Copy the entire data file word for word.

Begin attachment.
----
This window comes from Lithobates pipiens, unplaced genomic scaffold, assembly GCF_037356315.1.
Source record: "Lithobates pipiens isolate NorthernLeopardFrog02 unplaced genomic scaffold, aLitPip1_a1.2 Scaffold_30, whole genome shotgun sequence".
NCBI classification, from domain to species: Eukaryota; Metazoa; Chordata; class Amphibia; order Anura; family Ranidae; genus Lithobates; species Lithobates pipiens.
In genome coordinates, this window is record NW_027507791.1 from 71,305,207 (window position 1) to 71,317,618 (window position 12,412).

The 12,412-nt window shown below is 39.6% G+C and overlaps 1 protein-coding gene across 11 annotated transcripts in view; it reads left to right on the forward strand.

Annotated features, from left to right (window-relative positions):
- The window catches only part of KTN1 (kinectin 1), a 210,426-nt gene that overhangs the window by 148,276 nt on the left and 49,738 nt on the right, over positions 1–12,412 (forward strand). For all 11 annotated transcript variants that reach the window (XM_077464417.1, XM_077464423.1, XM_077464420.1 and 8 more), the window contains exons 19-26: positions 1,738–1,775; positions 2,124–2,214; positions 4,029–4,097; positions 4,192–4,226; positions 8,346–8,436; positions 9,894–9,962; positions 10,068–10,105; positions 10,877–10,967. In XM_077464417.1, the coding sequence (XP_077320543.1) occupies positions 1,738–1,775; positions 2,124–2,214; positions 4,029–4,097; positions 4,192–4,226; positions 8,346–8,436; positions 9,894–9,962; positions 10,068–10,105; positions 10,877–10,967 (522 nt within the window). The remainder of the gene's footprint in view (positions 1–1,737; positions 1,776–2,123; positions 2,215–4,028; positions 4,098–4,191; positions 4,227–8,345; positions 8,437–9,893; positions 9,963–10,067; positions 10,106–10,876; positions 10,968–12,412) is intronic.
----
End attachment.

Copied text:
This window comes from Lithobates pipiens, unplaced genomic scaffold, assembly GCF_037356315.1.
Source record: "Lithobates pipiens isolate NorthernLeopardFrog02 unplaced genomic scaffold, aLitPip1_a1.2 Scaffold_30, whole genome shotgun sequence".
NCBI classification, from domain to species: Eukaryota; Metazoa; Chordata; class Amphibia; order Anura; family Ranidae; genus Lithobates; species Lithobates pipiens.
In genome coordinates, this window is record NW_027507791.1 from 71,305,207 (window position 1) to 71,317,618 (window position 12,412).

The 12,412-nt window shown below is 39.6% G+C and overlaps 1 protein-coding gene across 11 annotated transcripts in view; it reads left to right on the forward strand.

Annotated features, from left to right (window-relative positions):
- The window catches only part of KTN1 (kinectin 1), a 210,426-nt gene that overhangs the window by 148,276 nt on the left and 49,738 nt on the right, over positions 1–12,412 (forward strand). For all 11 annotated transcript variants that reach the window (XM_077464417.1, XM_077464423.1, XM_077464420.1 and 8 more), the window contains exons 19-26: positions 1,738–1,775; positions 2,124–2,214; positions 4,029–4,097; positions 4,192–4,226; positions 8,346–8,436; positions 9,894–9,962; positions 10,068–10,105; positions 10,877–10,967. In XM_077464417.1, the coding sequence (XP_077320543.1) occupies positions 1,738–1,775; positions 2,124–2,214; positions 4,029–4,097; positions 4,192–4,226; positions 8,346–8,436; positions 9,894–9,962; positions 10,068–10,105; positions 10,877–10,967 (522 nt within the window). The remainder of the gene's footprint in view (positions 1–1,737; positions 1,776–2,123; positions 2,215–4,028; positions 4,098–4,191; positions 4,227–8,345; positions 8,437–9,893; positions 9,963–10,067; positions 10,106–10,876; positions 10,968–12,412) is intronic.